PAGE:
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Simon Austin | 14:23 UK time, Sunday, 5 July 2009

Springbok euphoria was replaced by simmering resentment in the aftermath of their series win over the British and Irish Lions.

The world champions had expected to receive accolades and congratulations after beating the tourists for the first time in 19 years.

Instead, the final week of the tour was dominated by discussions about eye gouging, suspensions and the bad luck of the Lions.

This, allied with a thumping 28-9 defeat, explained why skipper John Smit looked so glum as he fielded questions at the end of the third Test.

South Africa's players wait on their tryline after conceding in the third Test

With the dust now settled on the series, it seems a good time to evaluate this Boks team.
Morne du Plessis - who faced the Lions as a player in 1974 and as captain in 1980 before managing the Springboks when they won the World Cup in 1995 - says this side should go down in history as one of South Africa's greatest.

"It's always dangerous to compare eras, but this is certainly one of the best Springbok teams of all time," Du Plessis told me.

"First of all, it is a magnificent achievement to add a winning Lions series to a World Cup win. I also think great teams are the ones who can pull something out of the bag when things aren't going their way. That's certainly what they have done in this series.

"The tide was turning against them in the first Test, but they regrouped and held on for victory. And for 74 minutes of the second Test, I just couldn't see them winning. Sheer will to win and individual brilliance pulled them through."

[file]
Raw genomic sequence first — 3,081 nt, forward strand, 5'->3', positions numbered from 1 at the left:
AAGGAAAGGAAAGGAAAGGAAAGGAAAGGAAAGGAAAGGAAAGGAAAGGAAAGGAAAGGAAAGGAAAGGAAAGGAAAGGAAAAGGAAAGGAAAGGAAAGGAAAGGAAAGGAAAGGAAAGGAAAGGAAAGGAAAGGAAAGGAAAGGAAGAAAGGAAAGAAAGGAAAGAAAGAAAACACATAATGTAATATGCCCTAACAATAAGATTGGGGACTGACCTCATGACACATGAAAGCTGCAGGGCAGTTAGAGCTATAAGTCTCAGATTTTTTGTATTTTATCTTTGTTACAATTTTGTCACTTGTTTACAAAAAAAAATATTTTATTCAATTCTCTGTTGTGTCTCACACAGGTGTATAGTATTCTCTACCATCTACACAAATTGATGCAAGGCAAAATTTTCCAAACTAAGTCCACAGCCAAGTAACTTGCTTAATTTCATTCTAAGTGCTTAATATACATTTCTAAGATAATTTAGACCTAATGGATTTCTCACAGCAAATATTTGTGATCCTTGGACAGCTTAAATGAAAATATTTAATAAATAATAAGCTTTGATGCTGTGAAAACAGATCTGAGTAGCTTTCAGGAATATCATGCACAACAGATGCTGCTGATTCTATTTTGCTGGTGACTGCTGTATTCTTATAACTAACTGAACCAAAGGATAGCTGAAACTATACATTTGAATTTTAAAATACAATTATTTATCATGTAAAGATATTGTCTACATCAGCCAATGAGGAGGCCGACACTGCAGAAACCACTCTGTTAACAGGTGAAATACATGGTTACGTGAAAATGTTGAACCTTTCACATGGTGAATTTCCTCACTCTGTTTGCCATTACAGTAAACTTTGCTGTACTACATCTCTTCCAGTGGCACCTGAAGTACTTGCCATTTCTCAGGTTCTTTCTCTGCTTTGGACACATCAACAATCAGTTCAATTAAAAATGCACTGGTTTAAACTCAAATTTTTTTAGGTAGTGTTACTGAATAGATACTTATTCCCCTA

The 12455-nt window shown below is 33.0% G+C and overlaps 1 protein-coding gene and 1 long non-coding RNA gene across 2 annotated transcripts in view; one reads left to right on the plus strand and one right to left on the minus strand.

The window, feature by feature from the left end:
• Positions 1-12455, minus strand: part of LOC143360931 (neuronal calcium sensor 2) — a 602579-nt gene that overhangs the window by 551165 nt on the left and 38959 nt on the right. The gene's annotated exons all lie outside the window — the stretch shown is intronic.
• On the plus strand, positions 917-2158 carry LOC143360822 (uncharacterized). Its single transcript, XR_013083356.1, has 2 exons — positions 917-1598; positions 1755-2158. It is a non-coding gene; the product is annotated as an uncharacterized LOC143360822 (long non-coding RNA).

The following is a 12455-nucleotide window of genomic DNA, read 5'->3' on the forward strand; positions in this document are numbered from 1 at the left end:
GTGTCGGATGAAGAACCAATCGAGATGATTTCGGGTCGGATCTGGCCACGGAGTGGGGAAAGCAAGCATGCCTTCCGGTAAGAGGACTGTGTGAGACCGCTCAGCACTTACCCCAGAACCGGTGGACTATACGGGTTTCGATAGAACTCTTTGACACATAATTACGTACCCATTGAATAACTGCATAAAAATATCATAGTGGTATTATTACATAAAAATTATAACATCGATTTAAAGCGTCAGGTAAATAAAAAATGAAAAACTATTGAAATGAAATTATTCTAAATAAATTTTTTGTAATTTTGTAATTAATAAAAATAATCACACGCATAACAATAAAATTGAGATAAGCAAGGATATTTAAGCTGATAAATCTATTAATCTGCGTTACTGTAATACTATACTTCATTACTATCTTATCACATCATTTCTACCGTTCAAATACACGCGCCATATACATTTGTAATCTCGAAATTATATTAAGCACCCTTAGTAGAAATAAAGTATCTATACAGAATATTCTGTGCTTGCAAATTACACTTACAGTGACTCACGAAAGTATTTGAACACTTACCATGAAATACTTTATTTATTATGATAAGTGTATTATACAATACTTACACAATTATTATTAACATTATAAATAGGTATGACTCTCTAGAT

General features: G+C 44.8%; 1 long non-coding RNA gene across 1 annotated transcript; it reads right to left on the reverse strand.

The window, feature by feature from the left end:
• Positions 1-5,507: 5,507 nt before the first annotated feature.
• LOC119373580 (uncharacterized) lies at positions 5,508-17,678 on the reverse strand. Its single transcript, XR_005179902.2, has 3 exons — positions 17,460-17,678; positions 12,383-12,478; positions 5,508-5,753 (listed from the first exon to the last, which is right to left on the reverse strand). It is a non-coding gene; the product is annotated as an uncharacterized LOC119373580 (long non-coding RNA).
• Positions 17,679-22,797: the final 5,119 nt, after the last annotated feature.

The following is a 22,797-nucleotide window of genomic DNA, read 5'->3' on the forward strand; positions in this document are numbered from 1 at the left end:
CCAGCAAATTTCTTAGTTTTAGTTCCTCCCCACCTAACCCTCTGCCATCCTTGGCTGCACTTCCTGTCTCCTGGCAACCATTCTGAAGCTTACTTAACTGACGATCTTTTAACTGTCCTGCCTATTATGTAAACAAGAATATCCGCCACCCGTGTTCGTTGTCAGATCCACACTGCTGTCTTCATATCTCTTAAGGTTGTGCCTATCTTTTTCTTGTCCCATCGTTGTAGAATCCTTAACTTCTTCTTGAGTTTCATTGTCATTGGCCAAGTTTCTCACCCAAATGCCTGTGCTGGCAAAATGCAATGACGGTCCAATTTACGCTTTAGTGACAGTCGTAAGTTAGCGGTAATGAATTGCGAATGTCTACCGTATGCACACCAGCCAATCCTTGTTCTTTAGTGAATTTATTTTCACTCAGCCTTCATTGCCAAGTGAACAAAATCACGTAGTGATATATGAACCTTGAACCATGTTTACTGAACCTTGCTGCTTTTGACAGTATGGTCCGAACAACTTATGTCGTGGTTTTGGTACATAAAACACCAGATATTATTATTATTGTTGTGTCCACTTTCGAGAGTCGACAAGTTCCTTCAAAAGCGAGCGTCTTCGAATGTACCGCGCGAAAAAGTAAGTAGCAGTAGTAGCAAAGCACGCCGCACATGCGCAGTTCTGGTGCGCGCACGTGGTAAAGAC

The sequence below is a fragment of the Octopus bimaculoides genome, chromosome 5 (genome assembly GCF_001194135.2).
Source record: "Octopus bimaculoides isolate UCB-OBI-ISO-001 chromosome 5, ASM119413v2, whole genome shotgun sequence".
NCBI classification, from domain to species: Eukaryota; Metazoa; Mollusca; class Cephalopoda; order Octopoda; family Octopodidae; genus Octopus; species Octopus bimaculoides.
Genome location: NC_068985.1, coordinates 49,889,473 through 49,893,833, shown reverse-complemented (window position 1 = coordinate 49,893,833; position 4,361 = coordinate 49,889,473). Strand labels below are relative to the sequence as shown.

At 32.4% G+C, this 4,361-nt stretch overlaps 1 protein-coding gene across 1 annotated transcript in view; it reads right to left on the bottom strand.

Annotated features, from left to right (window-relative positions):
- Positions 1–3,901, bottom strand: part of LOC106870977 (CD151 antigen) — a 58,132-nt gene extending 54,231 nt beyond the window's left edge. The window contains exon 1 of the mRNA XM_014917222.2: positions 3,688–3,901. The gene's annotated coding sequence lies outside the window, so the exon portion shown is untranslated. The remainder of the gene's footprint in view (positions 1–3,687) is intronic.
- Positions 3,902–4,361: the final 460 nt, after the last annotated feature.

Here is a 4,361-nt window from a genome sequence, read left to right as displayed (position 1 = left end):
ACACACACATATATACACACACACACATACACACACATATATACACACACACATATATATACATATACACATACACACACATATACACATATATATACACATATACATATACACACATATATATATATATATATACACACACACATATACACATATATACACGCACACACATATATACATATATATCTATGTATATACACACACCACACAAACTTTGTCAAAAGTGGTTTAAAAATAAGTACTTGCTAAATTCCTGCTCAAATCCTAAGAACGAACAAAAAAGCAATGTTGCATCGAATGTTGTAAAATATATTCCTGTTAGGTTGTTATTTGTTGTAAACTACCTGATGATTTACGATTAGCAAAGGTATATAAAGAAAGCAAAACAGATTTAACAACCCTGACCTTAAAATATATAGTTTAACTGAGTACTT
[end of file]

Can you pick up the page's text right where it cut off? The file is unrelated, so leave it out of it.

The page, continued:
The Boks are also blessed with several world-class players capable of turning a game with a moment of brilliance, argues Du Plessis.

"The tries they have scored in the series have been excellent and they have so many players who can create something magical. Look at Bryan Habana, JP Pietersen, Jean de Villiers and Fourie du Preez, each of whom has been a match breaker against the Lions."

Although the Lions have argued they could have won the series, you could also make a case for saying the Boks should have won the first two Tests even more convincingly.

They were superb for the first hour in Durban, blowing the Lions away with a combination of pace, power and fierce intensity. Then coach Peter de Villiers made seven changes in the final 25 minutes - including captain Smit after 65 minutes, talisman Bakkies Botha after 57 and midfield fulcrum De Villiers after 57 - and the momentum swung the way of the Lions.

Only the reintroduction of Smit, with three minutes to go, settled South African nerves.
In the second Test in Pretoria, the sin binning of Schalk Burger after 30 seconds seemed to unsettle the world champions and the Lions took a decisive lead.

The Boks' desire then came to the fore again and they were relentless in the final quarter, although it did take a long-range penalty from Morne Steyn to clinch the series victory.

Fourie du Preez has enjoyed a fine series